Banned from travel

According to the Ministry of Interior statement, the Khan Brothers have been on the Exit Control List since Feb. 19, 2011.

“At the time our names were added to the list, we were preparing to visit the U.S. to attend a hearing with the World Uyghur Congress held at the Capitol in Washington,” Khan said.

“The Chinese embassy was extremely angry and threatened us by sending messages  via the Pakistani state security forces not to travel to the U.S.”

Omer Khan said that he and his brother had no knowledge of being added to the list at the time because their visa applications were turned down and they were unable to go.

“We only realized we were on the list when we tried to leave Pakistan for Turkey to attend a conference" on Xinjiang, he said, referring to the region as "East Turkestan."

On June 17 last year, the two men were blocked from boarding a flight to Istanbul, despite having obtained visas, received their boarding passes, and even checked their luggage.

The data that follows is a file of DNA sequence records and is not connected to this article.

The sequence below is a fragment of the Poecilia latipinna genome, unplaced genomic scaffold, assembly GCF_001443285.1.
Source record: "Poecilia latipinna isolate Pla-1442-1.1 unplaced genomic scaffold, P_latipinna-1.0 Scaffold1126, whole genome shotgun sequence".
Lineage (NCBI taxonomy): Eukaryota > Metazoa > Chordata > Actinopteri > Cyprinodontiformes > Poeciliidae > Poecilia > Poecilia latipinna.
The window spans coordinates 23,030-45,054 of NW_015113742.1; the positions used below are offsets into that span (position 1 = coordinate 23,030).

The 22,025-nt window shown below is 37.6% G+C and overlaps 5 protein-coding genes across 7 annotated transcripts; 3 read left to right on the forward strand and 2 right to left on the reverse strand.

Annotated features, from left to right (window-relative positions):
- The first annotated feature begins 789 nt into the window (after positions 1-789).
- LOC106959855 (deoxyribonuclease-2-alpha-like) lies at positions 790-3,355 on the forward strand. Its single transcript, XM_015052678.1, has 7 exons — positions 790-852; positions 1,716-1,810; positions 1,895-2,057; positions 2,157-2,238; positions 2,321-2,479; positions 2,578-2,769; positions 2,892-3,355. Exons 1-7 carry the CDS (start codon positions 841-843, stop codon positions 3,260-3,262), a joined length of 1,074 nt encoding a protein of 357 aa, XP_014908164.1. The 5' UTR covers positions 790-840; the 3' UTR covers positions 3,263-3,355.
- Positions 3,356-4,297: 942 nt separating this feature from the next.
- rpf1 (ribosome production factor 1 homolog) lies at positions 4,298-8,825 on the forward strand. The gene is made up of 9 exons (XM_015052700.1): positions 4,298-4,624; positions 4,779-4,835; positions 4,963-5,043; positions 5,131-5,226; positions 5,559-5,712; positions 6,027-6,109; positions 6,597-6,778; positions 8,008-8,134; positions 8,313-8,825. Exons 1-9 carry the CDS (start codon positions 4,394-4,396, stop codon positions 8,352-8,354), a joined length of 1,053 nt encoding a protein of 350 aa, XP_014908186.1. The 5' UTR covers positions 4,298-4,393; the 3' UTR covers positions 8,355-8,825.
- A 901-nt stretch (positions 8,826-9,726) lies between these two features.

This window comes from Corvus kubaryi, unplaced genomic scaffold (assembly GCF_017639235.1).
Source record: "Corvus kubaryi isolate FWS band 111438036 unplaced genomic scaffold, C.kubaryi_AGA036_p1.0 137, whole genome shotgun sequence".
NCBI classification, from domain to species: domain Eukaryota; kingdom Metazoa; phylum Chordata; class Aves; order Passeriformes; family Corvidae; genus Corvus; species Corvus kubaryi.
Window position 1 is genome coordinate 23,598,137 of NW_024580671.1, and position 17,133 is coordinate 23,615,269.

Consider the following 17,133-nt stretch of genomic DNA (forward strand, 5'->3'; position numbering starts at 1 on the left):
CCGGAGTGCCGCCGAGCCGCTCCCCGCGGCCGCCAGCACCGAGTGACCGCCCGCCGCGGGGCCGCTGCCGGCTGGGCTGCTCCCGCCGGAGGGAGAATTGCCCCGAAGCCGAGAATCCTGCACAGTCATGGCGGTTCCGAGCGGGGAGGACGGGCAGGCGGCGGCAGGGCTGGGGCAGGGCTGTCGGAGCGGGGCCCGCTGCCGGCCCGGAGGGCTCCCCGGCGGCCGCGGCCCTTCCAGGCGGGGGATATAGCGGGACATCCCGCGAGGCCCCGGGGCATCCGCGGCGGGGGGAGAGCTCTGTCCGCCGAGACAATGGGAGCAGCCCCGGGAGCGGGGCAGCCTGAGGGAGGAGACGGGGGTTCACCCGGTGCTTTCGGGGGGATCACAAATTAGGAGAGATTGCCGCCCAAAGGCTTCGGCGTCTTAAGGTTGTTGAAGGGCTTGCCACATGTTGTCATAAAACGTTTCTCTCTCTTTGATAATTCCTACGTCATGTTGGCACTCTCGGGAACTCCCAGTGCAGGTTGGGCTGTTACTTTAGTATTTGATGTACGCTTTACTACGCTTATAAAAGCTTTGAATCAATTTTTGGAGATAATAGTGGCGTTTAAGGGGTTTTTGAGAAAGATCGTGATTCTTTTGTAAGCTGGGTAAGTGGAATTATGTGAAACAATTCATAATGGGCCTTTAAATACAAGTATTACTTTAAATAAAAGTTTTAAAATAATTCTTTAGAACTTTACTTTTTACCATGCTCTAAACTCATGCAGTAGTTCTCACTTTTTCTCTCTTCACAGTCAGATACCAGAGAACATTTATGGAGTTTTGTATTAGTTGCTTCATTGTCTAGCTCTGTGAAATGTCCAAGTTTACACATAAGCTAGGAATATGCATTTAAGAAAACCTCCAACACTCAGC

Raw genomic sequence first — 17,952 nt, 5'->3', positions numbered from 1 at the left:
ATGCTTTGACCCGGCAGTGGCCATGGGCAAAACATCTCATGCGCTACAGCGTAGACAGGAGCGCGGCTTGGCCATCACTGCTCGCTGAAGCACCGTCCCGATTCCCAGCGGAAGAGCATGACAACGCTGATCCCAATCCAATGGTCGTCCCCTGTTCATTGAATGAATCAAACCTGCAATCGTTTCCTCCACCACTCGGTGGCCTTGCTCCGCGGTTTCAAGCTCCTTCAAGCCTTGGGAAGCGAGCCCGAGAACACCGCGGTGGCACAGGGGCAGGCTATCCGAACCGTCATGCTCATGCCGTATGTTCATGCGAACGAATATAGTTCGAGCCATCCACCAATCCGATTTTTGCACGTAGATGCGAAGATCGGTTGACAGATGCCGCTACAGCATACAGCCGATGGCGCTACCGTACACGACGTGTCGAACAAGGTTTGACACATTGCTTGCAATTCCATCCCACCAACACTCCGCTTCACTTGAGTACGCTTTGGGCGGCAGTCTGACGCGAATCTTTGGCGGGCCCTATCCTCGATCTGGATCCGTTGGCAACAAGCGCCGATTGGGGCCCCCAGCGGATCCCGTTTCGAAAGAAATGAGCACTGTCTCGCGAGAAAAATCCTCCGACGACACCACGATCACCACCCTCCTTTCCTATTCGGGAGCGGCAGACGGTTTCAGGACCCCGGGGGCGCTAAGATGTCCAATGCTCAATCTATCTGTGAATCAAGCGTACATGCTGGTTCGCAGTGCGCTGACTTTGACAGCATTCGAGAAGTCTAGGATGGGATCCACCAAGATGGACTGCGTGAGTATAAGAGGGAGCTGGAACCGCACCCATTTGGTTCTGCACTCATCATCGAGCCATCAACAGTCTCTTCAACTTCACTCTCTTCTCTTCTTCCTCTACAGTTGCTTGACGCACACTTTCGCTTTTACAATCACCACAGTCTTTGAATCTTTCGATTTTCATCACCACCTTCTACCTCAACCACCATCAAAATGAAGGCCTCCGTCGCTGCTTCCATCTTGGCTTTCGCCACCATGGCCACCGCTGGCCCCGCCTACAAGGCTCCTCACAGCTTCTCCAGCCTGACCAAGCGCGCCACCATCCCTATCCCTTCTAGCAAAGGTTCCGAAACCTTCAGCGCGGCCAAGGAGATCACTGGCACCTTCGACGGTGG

The weeklong conference they planned to attend took the name “East Turkestan” from a short-lived Uyghur government that existed in a region taken over by communist China and renamed the Xinjiang Uyghur Autonomous Region in the west of the country.

Later, Pakistani authorities asked the men to first gain clearance from the Chinese embassy in Islamabad before they could be allowed to travel out of the country, a move criticized by Uyghur groups.

On June 21, according to the brothers, they visited Pakistan’s Ministry of Interior to ask why they had been banned from international travel and were told that it was the result of a demand from the Chinese counsel at the Chinese embassy.

The brothers said that officials from the Ministry of Interior also accused them of constantly communicating with exiled U.S.-based Uyghur dissident Rebiya Kadeer.

The officials also allegedly accused the brothers of creating “trouble” for them before acknowledging that they had acceded to the Chinese demand.

Relations with China